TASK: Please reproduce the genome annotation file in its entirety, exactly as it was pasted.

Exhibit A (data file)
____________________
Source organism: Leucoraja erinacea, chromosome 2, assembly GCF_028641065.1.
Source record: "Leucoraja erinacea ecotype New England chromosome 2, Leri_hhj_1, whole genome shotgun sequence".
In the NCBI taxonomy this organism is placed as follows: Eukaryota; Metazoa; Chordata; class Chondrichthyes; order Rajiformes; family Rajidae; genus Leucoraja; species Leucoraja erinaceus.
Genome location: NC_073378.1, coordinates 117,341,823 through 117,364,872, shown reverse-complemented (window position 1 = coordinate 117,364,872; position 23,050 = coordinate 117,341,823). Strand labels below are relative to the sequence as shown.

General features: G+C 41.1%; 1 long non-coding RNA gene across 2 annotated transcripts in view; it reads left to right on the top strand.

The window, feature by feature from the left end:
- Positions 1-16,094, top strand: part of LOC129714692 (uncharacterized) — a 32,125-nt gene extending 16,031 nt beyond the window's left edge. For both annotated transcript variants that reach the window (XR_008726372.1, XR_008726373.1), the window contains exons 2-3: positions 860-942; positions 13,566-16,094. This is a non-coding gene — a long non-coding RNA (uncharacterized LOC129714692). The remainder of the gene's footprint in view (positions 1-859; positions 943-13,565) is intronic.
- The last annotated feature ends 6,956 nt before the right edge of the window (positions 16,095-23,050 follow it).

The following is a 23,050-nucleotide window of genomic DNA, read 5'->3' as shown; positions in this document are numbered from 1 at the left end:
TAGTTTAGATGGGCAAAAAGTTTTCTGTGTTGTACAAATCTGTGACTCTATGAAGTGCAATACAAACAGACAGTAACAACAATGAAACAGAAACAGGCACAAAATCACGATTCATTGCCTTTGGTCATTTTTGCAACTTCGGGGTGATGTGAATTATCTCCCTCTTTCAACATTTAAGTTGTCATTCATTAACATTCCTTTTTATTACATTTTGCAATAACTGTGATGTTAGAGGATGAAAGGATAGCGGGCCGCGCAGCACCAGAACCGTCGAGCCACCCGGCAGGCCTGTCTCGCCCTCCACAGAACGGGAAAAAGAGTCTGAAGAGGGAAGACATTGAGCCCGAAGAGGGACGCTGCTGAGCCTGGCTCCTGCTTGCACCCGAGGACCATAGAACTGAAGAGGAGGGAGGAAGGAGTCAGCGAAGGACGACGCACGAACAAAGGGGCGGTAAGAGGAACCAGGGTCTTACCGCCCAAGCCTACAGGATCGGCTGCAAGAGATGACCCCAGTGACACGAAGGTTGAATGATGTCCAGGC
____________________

Source organism: Leucoraja erinacea, chromosome 2, assembly GCF_028641065.1.
Source record: "Leucoraja erinacea ecotype New England chromosome 2, Leri_hhj_1, whole genome shotgun sequence".
In the NCBI taxonomy this organism is placed as follows: Eukaryota; Metazoa; Chordata; class Chondrichthyes; order Rajiformes; family Rajidae; genus Leucoraja; species Leucoraja erinaceus.
Genome location: NC_073378.1, coordinates 117,341,823 through 117,364,872, shown reverse-complemented (window position 1 = coordinate 117,364,872; position 23,050 = coordinate 117,341,823). Strand labels below are relative to the sequence as shown.

General features: G+C 41.1%; 1 long non-coding RNA gene across 2 annotated transcripts in view; it reads left to right on the top strand.

The window, feature by feature from the left end:
- Positions 1-16,094, top strand: part of LOC129714692 (uncharacterized) — a 32,125-nt gene extending 16,031 nt beyond the window's left edge. For both annotated transcript variants that reach the window (XR_008726372.1, XR_008726373.1), the window contains exons 2-3: positions 860-942; positions 13,566-16,094. This is a non-coding gene — a long non-coding RNA (uncharacterized LOC129714692). The remainder of the gene's footprint in view (positions 1-859; positions 943-13,565) is intronic.
- The last annotated feature ends 6,956 nt before the right edge of the window (positions 16,095-23,050 follow it).

The following is a 23,050-nucleotide window of genomic DNA, read 5'->3' as shown; positions in this document are numbered from 1 at the left end:
TAGTTTAGATGGGCAAAAAGTTTTCTGTGTTGTACAAATCTGTGACTCTATGAAGTGCAATACAAACAGACAGTAACAACAATGAAACAGAAACAGGCACAAAATCACGATTCATTGCCTTTGGTCATTTTTGCAACTTCGGGGTGATGTGAATTATCTCCCTCTTTCAACATTTAAGTTGTCATTCATTAACATTCCTTTTTATTACATTTTGCAATAACTGTGATGTTAGAGGATGAAAGGATAGCGGGCCGCGCAGCACCAGAACCGTCGAGCCACCCGGCAGGCCTGTCTCGCCCTCCACAGAACGGGAAAAAGAGTCTGAAGAGGGAAGACATTGAGCCCGAAGAGGGACGCTGCTGAGCCTGGCTCCTGCTTGCACCCGAGGACCATAGAACTGAAGAGGAGGGAGGAAGGAGTCAGCGAAGGACGACGCACGAACAAAGGGGCGGTAAGAGGAACCAGGGTCTTACCGCCCAAGCCTACAGGATCGGCTGCAAGAGATGACCCCAGTGACACGAAGGTTGAATGATGTCCAGGC